Pakistanis in Britain say coup
a chance for complete change
Simon Gardner in Manchester
Pakistan's bloodless military coup has raised few angry passions among the large Pakistani community in
Most saw little threat of the military rulers using a
nuclear arsenal to enforce their domestic or international will.
''Hopefully a democratic election will follow, but the
military is not stupid. There's no danger of it using nuclear
weapons -- and I don't see them creating any problems,'' said
shopkeeper Hassan Akhtar.
''I'm very happy about the coup, because the poor people will
be alright,'' said Manchester restaurant manager Alys Hussein.
''Change is good. This is a chance for a complete change.''
Britain and the United States have voiced outrage at the
coup and urged a return to democracy. Neighbouring India has
stepped up security.
''Prime Minister Nawaz Sharif had been in power for
three years and he hasn't done a single thing for the country,''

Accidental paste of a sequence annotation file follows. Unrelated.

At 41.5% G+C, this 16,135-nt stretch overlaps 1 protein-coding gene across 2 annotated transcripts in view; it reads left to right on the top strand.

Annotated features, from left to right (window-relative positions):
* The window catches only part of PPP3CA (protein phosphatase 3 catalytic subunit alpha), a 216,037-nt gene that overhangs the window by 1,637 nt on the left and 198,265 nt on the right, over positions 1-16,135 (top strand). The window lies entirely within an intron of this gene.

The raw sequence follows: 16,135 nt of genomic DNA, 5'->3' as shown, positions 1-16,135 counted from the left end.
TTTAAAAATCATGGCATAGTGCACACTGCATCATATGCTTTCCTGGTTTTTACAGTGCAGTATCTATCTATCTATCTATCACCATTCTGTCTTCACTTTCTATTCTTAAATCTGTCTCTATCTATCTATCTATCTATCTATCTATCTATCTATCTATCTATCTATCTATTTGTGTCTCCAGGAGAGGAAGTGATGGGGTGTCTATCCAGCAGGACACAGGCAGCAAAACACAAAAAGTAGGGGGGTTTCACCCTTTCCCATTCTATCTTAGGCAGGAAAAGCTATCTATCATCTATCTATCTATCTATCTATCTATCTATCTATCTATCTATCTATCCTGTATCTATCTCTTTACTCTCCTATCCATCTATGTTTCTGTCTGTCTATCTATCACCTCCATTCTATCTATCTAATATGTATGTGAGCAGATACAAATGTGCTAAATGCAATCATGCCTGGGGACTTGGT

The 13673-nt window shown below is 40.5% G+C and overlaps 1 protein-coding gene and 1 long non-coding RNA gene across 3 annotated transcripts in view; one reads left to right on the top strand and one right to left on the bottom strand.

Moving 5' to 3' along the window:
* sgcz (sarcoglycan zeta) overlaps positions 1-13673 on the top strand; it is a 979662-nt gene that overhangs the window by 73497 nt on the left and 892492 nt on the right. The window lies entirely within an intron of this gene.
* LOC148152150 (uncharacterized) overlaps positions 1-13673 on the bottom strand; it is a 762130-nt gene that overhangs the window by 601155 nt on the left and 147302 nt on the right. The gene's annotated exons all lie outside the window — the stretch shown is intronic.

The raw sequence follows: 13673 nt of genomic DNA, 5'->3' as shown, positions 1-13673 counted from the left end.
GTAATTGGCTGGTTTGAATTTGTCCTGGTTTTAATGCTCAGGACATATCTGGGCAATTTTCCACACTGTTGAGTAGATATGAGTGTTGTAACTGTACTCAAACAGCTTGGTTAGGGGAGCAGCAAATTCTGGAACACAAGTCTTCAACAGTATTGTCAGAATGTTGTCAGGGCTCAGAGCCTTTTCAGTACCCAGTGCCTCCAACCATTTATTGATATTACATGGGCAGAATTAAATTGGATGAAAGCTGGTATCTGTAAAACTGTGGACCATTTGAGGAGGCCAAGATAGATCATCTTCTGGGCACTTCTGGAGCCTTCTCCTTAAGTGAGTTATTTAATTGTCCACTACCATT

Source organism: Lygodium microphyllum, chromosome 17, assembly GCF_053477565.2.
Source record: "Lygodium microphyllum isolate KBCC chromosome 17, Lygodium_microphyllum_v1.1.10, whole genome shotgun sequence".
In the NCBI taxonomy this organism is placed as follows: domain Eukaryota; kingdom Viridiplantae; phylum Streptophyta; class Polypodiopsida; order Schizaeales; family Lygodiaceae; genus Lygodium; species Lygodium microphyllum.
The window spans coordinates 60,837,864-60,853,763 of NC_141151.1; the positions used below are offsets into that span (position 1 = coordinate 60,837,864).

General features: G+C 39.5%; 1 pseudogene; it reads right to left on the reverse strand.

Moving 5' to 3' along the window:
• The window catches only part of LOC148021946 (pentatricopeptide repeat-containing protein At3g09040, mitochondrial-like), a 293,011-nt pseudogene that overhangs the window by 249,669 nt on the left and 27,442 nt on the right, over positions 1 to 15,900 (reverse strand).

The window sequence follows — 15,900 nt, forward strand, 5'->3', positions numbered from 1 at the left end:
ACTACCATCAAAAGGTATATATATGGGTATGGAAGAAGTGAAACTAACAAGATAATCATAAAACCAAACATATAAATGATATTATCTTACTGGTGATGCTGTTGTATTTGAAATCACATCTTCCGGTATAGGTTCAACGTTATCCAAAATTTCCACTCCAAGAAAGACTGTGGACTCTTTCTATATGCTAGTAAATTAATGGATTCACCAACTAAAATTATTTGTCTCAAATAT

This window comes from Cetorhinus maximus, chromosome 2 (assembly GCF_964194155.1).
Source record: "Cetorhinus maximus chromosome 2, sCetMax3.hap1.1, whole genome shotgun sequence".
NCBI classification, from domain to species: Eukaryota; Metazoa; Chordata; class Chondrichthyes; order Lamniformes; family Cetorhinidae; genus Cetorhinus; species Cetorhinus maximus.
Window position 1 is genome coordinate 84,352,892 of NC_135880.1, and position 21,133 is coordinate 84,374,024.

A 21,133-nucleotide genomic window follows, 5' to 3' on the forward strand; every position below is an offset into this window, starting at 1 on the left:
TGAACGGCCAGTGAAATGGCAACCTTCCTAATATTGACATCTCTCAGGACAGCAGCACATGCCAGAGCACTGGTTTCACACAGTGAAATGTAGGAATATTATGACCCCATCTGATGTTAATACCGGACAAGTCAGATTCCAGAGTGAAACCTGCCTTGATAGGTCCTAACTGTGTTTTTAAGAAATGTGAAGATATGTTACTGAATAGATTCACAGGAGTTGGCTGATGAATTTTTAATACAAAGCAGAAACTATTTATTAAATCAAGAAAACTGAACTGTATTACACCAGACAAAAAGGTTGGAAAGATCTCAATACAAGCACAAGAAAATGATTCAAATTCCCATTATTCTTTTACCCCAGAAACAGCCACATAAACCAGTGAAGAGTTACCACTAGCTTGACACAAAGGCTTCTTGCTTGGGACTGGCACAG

said Sheraz Ahmed, a shopkeeper in nearby Liverpool.
Manchester and Liverpool are major British cities where many
Pakistani immigrants have settled since Britain ended colonial
rule in their homeland in 1947.
''America and Britain will definitely get involved, but they
should leave the coup to run its course,'' Ahmed said.
Many Pakistanis in Britain send regular remittances back to
their families in Pakistan and say they are worried about the
economic implications of the coup.
''The economy is in a terrible state because of corruption.
Too much International Monetary Fund money has come into the
country and then disappeared,'' said 26-year-old Aamir Faiz, who
runs a Liverpool shoe shop.
''A military coup has steadied the ship a bit -- we need new,
fresh faces in Pakistan's politics. Things can only get better.''
Some regretted the coup, saying that the shock shift in
power would undermine the functioning of future governments.
''This is not the right way to change the government. It
should be changed in a democratic way and gradually,'' said
Liverpool restaurant manager Abdul Ghaffar.
''How can any government work properly for the country if
there is a danger of a coup.''
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